Comparing Figure 8 with Figure 2, we see that the letter "e" is the most frequent letter in English, but its error contribution is moderate in both Microsoft conditions and low in both CIC conditions. This means the letter "e" has been recognized fairly well. On the other hand, although the letter "q" had fairly high misrecognition rates, it did not impact overall performance because of its low occurrence.
Our analysis of the recognizer performance data against the demographic information collected by subjects' pre-test questionnaires did not show any statistical significance. However, subjects' evaluations of the recognizers in the post-test questionnaires matched very well the overall accuracy of four conditions. In the post-test questionnaire, we asked subjects to rank the recognizer performance in each session using numbers 4 through 1, with 4 being the best and 1 the worst. Two subjects did not enter a ranking. The mean values are shown in Table 2.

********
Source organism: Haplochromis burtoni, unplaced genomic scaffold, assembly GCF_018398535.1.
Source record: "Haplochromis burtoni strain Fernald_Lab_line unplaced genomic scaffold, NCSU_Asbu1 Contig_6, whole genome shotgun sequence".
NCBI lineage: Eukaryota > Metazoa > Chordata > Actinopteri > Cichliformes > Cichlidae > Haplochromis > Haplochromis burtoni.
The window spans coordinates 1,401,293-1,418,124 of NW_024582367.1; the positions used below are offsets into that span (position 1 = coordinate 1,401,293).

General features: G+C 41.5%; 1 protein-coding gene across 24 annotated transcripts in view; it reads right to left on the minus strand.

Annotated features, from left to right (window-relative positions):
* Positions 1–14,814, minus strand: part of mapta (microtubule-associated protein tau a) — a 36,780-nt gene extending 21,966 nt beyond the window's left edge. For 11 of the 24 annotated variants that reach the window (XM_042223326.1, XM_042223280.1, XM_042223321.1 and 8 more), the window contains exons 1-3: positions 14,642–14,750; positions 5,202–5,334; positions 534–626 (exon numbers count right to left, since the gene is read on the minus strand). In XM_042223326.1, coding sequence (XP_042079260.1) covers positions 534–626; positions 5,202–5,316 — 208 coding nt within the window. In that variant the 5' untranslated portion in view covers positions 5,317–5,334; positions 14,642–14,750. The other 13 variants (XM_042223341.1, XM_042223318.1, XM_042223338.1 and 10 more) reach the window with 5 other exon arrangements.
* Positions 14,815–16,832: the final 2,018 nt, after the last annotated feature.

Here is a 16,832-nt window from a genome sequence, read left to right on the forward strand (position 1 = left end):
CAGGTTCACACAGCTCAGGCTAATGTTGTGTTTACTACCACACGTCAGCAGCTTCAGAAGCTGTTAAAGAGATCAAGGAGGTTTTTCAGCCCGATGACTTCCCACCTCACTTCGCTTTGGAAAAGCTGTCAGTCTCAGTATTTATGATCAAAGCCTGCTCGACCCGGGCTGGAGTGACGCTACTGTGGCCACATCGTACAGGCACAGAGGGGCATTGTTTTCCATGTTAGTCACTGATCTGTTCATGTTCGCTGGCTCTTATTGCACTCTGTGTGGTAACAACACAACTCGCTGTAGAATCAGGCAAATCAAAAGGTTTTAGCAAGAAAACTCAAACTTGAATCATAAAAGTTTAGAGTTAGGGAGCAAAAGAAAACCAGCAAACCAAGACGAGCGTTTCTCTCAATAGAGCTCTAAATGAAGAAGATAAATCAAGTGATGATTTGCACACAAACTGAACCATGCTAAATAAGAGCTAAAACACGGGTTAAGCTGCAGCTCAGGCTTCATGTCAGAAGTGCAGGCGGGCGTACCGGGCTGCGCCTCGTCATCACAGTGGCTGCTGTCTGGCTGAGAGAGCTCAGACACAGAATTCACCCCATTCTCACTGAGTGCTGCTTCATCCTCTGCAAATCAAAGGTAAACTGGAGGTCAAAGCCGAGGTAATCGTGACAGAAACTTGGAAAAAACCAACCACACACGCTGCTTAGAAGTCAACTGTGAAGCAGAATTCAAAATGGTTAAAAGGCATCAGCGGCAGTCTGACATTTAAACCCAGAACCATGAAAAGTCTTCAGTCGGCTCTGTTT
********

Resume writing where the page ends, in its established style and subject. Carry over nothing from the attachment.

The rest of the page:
Subjects' Ranking of Four Conditions for Recognition Performance
Recognizer Lowercase Upper+lowercase Microsoft 2.7 1.9 CIC 2.9 2.3
These results suggest that recognition performance is quite noticeable by users. Bad experiences, such as the "l-I" misrecognition pair in Microsoft/Upper+lower condition, were reflected in many subjects' comments in the questionnaires.
Subjects' answers to other questions strongly expressed their confidence in using hand-printing recognition in simple text-entry input tasks such as form filling as opposed to input-intensive tasks such as creating a document from scratch.
The questionnaire also concluded that subjects liked the feel of the Wacom tablet about as much as paper, but called for an improvement in its surface texture. The nylon tipped stylus slips about the LCD panel with very little friction, unlike a pencil or pen on paper.